Ever play with a magnifying lens as a kid? Imagine a lens as big as the Earth. Now focus sunlight down to a pencil tip. That still wouldn't be good enough for what some Texas scientists have in mind. They want to make light even 500 times more intense. And they say it could open the door to the most powerful radiation in the universe: gamma rays.
Laser pulse (red and blue) enters plastic target (green) from left, generating intense magnetic fields (orange and blue). Gamma rays (red dots) exit target in collimated beam. Only photons above 125MeV shown. (Credit: Stark et al)
Comic book readers might know about gamma rays. The Incredible Hulk was transformed from mild scientist into wild superhero by gamma rays from a nuclear explosion. The real gamma rays form in nature from radioactive decay of the atomic nucleus. Besides hazardous materials, you'd have to look in exotic places like near a black hole or closer to home at lightning in the upper atmosphere to find natural forces capable of making gamma rays.
Scientists have found that gamma rays, like the Hulk, can do heroic things too -- if they can be controlled. Hospitals now eradicate cancer tumors using a 'gamma ray knife' with surgical precision. The rays can also image brain activity. And gamma rays are used to quickly scan cargo containers for terrorist materials.
But it's near impossible to make gamma rays with non-radioactive materials. To do that today one needs a colossal atom smasher like at CERN or SLAC. No one has been able to make a gamma ray beam from lasers. But it can be done, say scientists at The University of Texas (UT) at Austin.
Supercomputers might have helped unlock a new way to make controlled beams of gamma rays from a laser that fits on a table-top, according to research physicist Alex Arefiev, who has a dual appointment at the Institute for Fusion Studies and at the Center for High Energy Density Science at UT Austin. Arefiev co-authored the study, "Enhanced multi-MeV photon emission by a laser-driven electron beam in a self-generated magnetic field," published May 2016 in the journal Physical Review Letters.
"One of the key results that we found is that a laser pulse can be efficiently converted into a beam of very energetic photons," Arefiev said. "They are more than one million times more energetic than the photons in the laser pulse. Until recently, there hasn't been a method for producing a beam of such energetic photons. So the proposed regime can be groundbreaking for a number of applications and also for fundamental science studies."
Arefiev and colleagues want to fire up the Texas Petawatt Laser, one of the most powerful lasers in the world. They'll target a piece of solid plastic with a tiny chamber drilled through that's filled with plastic foam. Simulations run on the Lonestar and Stampede supercomputers of the Texas Advanced Computing Center (TACC) show that the laser goes through the target chamber without making a hole, like sunlight through a pane of glass. Along the way it energizes the electrons of the foam. This plasma of high-energy electron particles then release a controlled beam of ultra-energized photons, the gamma rays.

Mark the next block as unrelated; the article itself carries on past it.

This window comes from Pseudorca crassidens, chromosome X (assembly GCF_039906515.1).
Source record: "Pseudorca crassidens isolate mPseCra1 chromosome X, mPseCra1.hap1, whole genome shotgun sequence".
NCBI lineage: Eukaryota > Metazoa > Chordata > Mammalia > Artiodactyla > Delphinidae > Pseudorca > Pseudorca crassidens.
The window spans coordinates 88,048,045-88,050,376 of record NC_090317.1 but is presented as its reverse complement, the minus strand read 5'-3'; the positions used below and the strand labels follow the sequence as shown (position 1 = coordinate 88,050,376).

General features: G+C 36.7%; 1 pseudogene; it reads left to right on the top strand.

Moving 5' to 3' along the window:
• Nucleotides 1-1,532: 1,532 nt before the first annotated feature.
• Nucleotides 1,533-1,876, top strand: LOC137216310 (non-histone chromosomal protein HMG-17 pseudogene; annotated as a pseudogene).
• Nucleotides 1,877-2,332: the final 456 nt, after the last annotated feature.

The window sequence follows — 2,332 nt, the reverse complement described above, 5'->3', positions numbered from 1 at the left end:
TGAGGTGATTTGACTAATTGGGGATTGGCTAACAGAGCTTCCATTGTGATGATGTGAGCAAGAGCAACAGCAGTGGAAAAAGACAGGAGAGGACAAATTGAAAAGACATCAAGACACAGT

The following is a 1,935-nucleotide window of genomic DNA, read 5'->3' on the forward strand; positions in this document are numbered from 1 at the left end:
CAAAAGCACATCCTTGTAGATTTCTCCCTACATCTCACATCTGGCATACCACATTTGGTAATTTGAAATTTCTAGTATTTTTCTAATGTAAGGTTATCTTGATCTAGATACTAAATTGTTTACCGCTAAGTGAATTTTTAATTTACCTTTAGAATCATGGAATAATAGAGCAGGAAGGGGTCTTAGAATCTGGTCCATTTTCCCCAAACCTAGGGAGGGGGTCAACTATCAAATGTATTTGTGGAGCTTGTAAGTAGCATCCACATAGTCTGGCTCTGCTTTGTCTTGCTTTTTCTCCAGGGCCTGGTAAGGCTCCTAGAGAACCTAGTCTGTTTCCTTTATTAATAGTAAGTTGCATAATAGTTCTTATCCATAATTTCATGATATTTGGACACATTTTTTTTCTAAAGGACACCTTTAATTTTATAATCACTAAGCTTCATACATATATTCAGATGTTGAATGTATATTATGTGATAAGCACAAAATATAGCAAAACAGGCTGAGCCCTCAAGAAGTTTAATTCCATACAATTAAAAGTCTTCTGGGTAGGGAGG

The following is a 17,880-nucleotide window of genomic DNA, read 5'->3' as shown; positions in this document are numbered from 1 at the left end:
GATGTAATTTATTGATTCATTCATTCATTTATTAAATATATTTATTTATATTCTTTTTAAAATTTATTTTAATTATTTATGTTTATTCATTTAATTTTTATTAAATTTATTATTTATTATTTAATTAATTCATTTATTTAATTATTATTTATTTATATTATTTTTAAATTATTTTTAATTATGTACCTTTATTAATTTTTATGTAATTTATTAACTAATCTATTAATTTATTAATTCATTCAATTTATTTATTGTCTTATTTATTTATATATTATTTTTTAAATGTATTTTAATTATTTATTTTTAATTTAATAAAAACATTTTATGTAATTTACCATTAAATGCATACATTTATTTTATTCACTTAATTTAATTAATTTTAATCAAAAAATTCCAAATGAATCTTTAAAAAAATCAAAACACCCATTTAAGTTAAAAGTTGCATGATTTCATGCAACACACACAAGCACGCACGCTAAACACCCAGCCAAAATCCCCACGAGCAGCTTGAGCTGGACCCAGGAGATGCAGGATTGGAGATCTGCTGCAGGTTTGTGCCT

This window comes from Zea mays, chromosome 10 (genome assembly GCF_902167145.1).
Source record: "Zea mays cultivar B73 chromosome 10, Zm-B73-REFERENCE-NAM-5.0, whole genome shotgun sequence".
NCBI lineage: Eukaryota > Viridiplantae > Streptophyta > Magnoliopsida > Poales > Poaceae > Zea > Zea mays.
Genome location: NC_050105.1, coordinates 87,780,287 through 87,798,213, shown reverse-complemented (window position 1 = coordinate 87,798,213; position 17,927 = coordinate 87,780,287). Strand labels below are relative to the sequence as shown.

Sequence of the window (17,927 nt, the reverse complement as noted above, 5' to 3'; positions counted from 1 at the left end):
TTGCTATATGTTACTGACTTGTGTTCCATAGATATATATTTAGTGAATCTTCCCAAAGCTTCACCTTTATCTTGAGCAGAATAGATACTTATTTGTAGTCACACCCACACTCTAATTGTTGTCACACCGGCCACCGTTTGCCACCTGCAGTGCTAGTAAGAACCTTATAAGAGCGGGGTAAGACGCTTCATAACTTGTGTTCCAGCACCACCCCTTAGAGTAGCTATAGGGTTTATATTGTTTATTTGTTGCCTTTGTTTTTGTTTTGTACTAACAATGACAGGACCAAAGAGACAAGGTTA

Study lead David Stark said, "It's exciting to be able to work in collaboration with people at the Texas Petawatt Laser," which is also at UT Austin. "That was one of the benefits to doing this study, being able to combine plasma physics with the optical capabilities that are just in the basement of our building." Stark was then a graduate student of the physics department at UT Austin, and has since completed his PhD and moved on to an appointment at Los Alamos National Laboratory.
The scientists found even more than just radiation, said study co-author Toma Toncian. "In a nutshell, we have discovered using numerical simulations a physical regime where we would generate the highest magnetic fields ever generated on Earth. A side benefit is that we would also generate one of the most intense gamma ray sources." Toncian is the assistant director of the Center for High Energy Density Science at UT Austin.
The ultra-high magnetic fields induced by the laser strike are key to what the scientists describe as 'relativistic transparency' of the target. For instance, if you aim your normal laser pointer at a blackboard, some light is reflected but mainly it's absorbed at the surface. The electrons in the material follow the oscillation of the laser field and short circuit it so it cannot propagate inside the board.
"In our case," Toncian explained, "the electrons are getting heavier and heavier because we are accelerating them very close to the light speed. They become immobile. They cannot respond anymore to the high oscillating light of the laser. Suddenly, the laser can propagate inside the target because the electrons cannot short circuit the laser light."
Besides relativity, the scales of the experiment can boggle the mind. They're working with some of the world's most powerful laser light, amplified to a petawatt -- a billion million watts. The light burst dwarfs by several several hundred times the power from all of the world's electric plants combined. But it only lasts only a few hundred femtoseconds -- a millionth of one billionth of a second. That's about as long as it takes for the laser light to go through the target, which is only 1/100 as thick as a human hair.